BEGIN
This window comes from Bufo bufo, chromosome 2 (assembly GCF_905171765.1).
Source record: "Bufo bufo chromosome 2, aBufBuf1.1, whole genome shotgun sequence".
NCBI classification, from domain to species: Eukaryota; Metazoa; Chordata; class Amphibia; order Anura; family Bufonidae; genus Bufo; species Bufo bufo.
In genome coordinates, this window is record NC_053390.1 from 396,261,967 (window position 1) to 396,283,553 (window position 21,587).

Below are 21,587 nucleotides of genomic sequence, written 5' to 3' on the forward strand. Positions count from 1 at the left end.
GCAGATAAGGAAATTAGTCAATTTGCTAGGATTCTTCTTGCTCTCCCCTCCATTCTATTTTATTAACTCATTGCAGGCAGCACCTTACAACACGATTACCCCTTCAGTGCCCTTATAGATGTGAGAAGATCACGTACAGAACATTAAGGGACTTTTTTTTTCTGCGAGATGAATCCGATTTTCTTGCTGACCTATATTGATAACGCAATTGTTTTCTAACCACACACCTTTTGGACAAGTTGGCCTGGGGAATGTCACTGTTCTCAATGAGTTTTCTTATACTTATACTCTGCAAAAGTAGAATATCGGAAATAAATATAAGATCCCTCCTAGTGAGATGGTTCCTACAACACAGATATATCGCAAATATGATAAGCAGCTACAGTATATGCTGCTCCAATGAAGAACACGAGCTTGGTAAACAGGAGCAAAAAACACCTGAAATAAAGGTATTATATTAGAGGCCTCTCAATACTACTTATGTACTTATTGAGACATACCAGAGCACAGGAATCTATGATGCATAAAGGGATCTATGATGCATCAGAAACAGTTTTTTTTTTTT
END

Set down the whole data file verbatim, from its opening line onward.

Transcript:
This window comes from Bufo bufo, chromosome 2 (assembly GCF_905171765.1).
Source record: "Bufo bufo chromosome 2, aBufBuf1.1, whole genome shotgun sequence".
NCBI classification, from domain to species: Eukaryota; Metazoa; Chordata; class Amphibia; order Anura; family Bufonidae; genus Bufo; species Bufo bufo.
In genome coordinates, this window is record NC_053390.1 from 396,261,967 (window position 1) to 396,283,553 (window position 21,587).

Below are 21,587 nucleotides of genomic sequence, written 5' to 3' on the forward strand. Positions count from 1 at the left end.
GCAGATAAGGAAATTAGTCAATTTGCTAGGATTCTTCTTGCTCTCCCCTCCATTCTATTTTATTAACTCATTGCAGGCAGCACCTTACAACACGATTACCCCTTCAGTGCCCTTATAGATGTGAGAAGATCACGTACAGAACATTAAGGGACTTTTTTTTTCTGCGAGATGAATCCGATTTTCTTGCTGACCTATATTGATAACGCAATTGTTTTCTAACCACACACCTTTTGGACAAGTTGGCCTGGGGAATGTCACTGTTCTCAATGAGTTTTCTTATACTTATACTCTGCAAAAGTAGAATATCGGAAATAAATATAAGATCCCTCCTAGTGAGATGGTTCCTACAACACAGATATATCGCAAATATGATAAGCAGCTACAGTATATGCTGCTCCAATGAAGAACACGAGCTTGGTAAACAGGAGCAAAAAACACCTGAAATAAAGGTATTATATTAGAGGCCTCTCAATACTACTTATGTACTTATTGAGACATACCAGAGCACAGGAATCTATGATGCATAAAGGGATCTATGATGCATCAGAAACAGTTTTTTTTTTTT